While Canada’s major cable companies were taking heat over their $25 skinny basic TV packages at CRTC hearings this month, an Ottawa company was stepping up its efforts to promote a local product that aims to make “cutting the cord” more attractive to consumers.
Nuvyyo CEO Grant Hall says more and more Canadians are ditching cable because they’re dissatisfied with poor customer service, escalating costs and contracts that force them to receive channels they never watch.
“I think the trend is pretty well-established,” he said in a recent interview with OBJ. “People are voting with their pocketbooks.”
The Ottawa Hospital’s future neuroscience institute ‘a game changer’ for ground-breaking treatment
The new neuroscience institute will provide a hub for brain-related researchers and clinicians – one of the strongest of its kind in the world.
An inside look at Ottawa’s office market trends
With organizations standardizing hybrid work, Real Strategy anticipates this reduction in tenant demand to continue.
With more people now getting their TV fix via online streaming services such as Netflix and Crave TV, Mr. Hall believes there’s a clear market opportunity for his company, which gives those consumers access to over-the-air content such as local news and sports broadcasts.
The Kanata firm’s Tablo device streams over-the-air broadcasts to TVs and other devices such as smartphones and tablets. It also allows users to record programming and play it back later.
Nuvyyo originally launched the Tablo back in 2014. About 95 per cent of its sales are currently in the United States, where the average household receives 42 over-the-air channels, as opposed to 15 in Ottawa, and streaming services have a bigger market penetration.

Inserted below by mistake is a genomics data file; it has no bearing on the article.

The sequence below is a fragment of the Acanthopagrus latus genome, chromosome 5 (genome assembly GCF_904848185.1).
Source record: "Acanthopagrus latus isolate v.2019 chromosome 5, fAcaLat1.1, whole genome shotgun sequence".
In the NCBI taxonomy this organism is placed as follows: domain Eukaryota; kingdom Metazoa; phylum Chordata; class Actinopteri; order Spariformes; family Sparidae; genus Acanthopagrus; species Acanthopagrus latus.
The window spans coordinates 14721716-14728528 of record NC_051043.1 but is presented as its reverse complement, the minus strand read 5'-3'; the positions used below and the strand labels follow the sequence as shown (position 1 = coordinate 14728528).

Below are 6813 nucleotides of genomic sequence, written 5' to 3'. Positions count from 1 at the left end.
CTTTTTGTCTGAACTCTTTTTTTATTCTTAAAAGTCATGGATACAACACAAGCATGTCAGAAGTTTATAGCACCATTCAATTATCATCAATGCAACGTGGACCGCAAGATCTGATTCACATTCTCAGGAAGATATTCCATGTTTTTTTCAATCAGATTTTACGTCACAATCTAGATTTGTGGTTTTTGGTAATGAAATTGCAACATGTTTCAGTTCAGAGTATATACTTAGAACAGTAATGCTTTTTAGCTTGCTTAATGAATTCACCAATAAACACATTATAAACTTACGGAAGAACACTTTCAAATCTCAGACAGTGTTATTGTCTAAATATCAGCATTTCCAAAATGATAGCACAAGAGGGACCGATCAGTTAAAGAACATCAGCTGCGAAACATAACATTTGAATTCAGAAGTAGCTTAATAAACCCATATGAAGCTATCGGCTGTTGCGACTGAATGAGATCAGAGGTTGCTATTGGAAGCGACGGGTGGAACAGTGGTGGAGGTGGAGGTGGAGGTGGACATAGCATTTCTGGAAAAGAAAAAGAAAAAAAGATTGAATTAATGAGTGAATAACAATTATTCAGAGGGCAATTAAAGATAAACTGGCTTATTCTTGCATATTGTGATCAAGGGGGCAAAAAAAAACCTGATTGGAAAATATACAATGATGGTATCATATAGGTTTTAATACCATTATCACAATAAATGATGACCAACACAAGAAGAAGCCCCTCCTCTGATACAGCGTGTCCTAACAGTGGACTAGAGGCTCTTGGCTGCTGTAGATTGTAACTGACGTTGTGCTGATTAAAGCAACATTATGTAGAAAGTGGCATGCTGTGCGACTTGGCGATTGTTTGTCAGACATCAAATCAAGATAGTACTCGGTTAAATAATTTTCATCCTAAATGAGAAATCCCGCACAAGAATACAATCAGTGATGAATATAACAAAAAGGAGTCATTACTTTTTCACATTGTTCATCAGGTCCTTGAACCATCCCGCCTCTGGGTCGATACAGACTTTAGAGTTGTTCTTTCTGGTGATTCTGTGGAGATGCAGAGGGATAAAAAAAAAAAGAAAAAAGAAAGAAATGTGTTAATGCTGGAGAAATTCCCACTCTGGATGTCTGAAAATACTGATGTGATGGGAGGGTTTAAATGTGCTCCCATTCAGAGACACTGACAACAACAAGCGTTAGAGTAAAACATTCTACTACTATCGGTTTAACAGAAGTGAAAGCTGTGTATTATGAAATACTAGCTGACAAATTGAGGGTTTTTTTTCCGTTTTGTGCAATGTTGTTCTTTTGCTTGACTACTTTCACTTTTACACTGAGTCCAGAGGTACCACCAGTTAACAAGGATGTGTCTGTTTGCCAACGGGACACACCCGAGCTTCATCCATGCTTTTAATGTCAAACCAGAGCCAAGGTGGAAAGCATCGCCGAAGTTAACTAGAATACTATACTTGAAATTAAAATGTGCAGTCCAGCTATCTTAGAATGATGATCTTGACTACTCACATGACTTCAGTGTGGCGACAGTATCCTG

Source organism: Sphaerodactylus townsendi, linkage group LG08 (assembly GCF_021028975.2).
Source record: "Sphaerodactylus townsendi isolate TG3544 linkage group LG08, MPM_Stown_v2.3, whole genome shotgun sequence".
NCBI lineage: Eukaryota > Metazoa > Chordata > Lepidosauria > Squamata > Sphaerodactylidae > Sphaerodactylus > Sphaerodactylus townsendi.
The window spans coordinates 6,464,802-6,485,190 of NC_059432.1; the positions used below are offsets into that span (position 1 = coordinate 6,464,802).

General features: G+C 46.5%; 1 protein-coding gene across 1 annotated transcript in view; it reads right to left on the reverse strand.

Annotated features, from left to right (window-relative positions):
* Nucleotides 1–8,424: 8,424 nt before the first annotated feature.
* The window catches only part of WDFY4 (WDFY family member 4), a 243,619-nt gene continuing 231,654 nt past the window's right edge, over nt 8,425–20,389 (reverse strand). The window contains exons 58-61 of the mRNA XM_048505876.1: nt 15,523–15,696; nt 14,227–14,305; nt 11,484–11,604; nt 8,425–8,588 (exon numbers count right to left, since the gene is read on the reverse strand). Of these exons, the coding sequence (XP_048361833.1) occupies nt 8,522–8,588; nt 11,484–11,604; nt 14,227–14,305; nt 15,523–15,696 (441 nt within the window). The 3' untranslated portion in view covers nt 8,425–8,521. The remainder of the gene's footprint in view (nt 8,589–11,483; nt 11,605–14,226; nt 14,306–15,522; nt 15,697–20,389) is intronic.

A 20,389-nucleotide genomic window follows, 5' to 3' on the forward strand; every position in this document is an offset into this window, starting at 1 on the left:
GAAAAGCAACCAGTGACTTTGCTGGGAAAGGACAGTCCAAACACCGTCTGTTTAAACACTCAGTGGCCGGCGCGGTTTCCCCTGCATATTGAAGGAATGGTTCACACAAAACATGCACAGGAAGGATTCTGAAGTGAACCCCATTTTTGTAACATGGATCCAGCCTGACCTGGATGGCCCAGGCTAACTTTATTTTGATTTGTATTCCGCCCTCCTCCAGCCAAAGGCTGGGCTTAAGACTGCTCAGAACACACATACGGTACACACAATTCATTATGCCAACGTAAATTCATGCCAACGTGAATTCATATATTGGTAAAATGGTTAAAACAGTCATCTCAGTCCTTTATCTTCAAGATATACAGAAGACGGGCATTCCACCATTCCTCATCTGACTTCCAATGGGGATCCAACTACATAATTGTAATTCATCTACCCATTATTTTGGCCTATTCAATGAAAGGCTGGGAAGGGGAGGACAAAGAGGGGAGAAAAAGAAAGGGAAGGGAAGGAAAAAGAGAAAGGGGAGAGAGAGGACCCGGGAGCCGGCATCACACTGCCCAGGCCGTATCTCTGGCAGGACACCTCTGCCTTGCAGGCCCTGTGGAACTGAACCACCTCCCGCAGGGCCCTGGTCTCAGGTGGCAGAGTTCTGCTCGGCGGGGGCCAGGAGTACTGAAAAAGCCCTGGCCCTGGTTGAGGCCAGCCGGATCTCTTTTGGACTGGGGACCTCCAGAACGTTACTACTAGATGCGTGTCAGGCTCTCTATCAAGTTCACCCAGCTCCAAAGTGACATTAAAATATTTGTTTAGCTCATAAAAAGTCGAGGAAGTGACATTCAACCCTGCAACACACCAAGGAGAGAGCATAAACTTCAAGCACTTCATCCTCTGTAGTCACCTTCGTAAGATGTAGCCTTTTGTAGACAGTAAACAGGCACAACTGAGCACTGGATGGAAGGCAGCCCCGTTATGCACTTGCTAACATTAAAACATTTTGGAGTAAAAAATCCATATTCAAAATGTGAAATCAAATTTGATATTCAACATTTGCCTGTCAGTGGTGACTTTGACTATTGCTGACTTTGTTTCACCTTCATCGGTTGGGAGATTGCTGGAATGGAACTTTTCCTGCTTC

“Canada generally follows the trends in the U.S., so we see more over-the-top services coming,” Mr. Hall said. He is hoping to “ride on the coattails” of that trend by boosting Tablo’s marketing efforts in this country.
With year-over-year revenue growth of 270 per cent in 2015 and triple-digit gains expected again this year, Nuvyyo seems to have hit on the right formula for success. Mr. Hall said the firm leads its field right now, but he added it’s probably just a matter of time before competitors emerge.
“I think that’s inevitable,” he said. “They tell you in business school if there are no competitors in your market, you’re probably not in the right market. We think we’ve got a pretty substantial lead in the market, and, really, the challenge here is developing great applications across pretty much every device a consumer may own.”
The other challenge, Mr. Hall said, is convincing consumers that over-the-air signals – which have been broadcast in digital high definition in Canada since 2011 – are just as clear as those on cable or satellite. He said over-the-air HD signals are usually crisper because cable and satellite signals often have to be compressed due to the huge volume of channels.
“You can put a pair of rabbit ears up and get an excellent signal now,” he said. “Our biggest challenge is really educating the market. The real skinny basic is (over-the-air).”
Founded in 2010 with $4 million in funding from Ottawa’s Celtic House Venture Partners, Nuvyyo now has 18 full-time employees, all but one in the capital. The Tablo was designed by another Ottawa firm, Valydate, and is manufactured locally by Lloyd Douglas Solutions.
“It’s truly an Ottawa product,” Mr. Hall said.